Our Website Redesign is Taking Months to Complete
Often, it takes more than a year (it took two years for Marks and Spencer!) to redesign the whole site, from the brainstorming process to launch date. Not to mention that the strategy employed is grounded on what will be successful in theory.
In between months of waiting for the new website to materialized, brand goals have eventually shifted, or certain products may have been called off. What's the point of using the supposedly updated site when numerous changes have taken shape? And oh, only 49 percent of website redesign projects finish and launch on time.
Just Ship It!
The test-as-you-go method of GDD gives traditional website redesign a run for their money! A standard redesign doesn't have a launchpad website (takes between 4 to 8 weeks to launch) that will serve as your testing ground. Nor there will be an in-depth examination of your target personas, tinkering with customer journey maps, and creating action items that you want to implement.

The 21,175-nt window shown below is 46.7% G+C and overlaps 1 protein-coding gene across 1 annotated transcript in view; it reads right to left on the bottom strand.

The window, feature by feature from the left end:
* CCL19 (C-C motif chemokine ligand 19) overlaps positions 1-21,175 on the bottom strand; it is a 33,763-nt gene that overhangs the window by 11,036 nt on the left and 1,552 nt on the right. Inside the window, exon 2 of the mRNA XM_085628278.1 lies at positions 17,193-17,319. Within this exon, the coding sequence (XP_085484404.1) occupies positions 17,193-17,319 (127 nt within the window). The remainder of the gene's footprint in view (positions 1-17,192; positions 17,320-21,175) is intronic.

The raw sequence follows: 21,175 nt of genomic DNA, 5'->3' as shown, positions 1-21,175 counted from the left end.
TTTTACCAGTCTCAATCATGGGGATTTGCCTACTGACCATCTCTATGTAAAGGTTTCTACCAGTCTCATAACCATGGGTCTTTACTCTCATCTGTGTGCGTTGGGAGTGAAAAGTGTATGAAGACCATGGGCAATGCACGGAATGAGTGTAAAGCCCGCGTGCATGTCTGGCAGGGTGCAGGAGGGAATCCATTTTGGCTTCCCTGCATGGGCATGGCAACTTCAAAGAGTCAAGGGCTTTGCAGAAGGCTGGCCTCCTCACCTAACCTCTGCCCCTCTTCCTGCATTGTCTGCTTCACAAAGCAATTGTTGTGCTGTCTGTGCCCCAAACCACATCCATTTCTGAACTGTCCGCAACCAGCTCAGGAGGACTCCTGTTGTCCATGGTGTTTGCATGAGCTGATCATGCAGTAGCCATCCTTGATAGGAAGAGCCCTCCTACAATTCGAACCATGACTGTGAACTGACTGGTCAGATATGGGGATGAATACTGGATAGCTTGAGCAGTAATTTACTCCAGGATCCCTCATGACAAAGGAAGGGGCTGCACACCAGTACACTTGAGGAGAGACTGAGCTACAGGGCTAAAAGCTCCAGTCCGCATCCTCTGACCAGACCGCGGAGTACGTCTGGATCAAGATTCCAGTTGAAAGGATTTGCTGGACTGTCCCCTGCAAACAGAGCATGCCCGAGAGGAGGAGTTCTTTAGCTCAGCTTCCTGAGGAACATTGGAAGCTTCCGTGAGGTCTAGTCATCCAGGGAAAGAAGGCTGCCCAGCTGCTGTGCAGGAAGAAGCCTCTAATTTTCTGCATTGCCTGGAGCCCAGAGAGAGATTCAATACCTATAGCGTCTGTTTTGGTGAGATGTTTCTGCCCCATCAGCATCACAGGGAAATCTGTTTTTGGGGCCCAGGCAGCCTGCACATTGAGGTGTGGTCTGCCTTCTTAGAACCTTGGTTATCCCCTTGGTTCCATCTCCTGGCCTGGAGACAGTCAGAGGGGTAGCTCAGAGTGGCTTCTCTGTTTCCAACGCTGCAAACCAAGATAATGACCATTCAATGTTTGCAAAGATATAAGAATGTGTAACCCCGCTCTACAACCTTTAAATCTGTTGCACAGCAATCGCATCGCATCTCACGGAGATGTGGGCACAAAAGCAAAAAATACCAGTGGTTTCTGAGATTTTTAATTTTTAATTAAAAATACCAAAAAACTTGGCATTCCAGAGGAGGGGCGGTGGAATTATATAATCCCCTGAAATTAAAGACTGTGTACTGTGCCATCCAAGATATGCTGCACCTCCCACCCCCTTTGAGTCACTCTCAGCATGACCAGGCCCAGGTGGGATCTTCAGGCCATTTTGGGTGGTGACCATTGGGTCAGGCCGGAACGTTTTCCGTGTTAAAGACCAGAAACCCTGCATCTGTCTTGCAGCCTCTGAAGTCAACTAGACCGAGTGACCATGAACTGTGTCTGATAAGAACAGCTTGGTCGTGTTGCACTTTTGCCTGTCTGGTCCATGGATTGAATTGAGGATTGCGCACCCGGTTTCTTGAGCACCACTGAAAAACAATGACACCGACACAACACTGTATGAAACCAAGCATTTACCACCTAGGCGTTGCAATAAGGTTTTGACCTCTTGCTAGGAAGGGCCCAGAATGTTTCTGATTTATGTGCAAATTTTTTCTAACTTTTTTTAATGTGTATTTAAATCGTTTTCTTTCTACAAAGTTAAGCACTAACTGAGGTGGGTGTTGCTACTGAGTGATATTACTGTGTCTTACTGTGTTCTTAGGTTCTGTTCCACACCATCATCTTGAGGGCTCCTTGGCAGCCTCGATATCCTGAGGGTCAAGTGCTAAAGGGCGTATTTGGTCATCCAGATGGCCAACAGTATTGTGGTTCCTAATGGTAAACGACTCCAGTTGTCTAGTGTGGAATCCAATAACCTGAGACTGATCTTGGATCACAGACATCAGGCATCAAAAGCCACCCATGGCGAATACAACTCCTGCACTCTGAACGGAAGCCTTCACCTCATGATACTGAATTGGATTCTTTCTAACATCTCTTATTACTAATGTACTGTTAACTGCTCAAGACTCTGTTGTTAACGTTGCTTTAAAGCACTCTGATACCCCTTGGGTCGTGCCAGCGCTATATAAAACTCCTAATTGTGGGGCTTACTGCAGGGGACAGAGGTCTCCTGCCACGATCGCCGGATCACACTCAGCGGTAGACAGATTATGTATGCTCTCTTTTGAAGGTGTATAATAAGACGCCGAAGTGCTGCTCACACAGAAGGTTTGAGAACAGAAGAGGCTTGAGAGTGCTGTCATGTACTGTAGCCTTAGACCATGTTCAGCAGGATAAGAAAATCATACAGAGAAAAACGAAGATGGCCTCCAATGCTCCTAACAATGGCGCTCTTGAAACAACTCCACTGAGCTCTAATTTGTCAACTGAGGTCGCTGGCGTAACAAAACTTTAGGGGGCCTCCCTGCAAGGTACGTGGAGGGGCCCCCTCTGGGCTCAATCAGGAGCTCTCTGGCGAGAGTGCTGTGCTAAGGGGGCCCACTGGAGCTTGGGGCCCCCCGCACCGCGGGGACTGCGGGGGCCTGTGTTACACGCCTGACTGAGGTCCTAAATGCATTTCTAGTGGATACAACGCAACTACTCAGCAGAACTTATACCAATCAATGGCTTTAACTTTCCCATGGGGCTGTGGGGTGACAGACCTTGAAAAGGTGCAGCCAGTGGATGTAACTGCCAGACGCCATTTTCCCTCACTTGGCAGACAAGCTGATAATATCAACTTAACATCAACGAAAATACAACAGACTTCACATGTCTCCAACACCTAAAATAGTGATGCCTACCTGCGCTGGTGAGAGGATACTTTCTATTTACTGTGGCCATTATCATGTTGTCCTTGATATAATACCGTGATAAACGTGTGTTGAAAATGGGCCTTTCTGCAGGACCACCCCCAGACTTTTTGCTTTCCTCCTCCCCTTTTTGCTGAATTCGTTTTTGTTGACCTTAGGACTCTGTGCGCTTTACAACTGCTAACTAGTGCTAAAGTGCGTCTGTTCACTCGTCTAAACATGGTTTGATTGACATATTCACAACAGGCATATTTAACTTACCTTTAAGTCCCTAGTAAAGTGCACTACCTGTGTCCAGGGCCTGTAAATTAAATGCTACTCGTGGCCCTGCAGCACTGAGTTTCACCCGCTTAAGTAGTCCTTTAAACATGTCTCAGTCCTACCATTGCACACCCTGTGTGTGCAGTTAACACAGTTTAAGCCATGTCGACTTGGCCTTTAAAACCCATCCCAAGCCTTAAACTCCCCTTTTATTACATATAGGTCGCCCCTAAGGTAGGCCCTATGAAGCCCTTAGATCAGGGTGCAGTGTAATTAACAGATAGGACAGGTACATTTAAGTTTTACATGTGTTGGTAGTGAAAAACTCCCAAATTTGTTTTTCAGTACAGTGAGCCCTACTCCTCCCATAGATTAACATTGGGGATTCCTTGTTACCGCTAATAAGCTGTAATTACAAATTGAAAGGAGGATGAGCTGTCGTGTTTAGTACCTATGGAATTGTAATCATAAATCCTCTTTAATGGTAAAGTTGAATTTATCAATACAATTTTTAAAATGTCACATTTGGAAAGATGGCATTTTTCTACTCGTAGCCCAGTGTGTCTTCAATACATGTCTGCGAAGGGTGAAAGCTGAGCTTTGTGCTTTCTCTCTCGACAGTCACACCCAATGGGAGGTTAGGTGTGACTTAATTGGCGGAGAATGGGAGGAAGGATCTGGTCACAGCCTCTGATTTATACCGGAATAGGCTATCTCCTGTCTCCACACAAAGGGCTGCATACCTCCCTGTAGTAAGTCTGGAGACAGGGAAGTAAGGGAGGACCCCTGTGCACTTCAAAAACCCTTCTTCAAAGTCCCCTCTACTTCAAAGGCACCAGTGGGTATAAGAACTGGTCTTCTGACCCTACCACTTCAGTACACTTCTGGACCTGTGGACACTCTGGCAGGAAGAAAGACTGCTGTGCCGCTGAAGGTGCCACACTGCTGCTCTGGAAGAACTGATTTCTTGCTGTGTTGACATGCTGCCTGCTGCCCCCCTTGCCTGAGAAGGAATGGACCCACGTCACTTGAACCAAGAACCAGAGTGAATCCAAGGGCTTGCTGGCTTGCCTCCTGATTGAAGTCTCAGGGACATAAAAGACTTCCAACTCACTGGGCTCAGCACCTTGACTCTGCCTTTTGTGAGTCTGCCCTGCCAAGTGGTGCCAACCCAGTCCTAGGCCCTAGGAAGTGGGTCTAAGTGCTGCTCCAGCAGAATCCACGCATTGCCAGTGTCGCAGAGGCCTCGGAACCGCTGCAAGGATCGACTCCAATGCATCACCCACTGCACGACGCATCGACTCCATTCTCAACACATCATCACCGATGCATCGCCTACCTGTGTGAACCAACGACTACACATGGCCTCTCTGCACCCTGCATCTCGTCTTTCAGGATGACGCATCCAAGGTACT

According to Luke Summerfield of Hubspot, these <strong">action items typically fall in the following four categories:
Improving overall user experience
Personalizing your website based on existing user demographics, interests, device used, and referral source
Building marketing assets such as email lists, directories, and resources
Launch > Learn > Adapt > Thrive
Growth-driven design accomplishes more than just a website. It provides an opportunity for your brands to explore countless possibilities for the highest chance of conversion possible. In hindsight, it becomes a marketing asset, allowing your site to adapt and eventually survive.What action items do you look forward to including in your growth-driven design cycle? Your opinions are valuable to us so share 'em in the comments!
Ryan's experience ranges from higher education to SMBs and tech startups. When not doing digital marketing, he's sure to be enjoying some kind of nerdy pastime.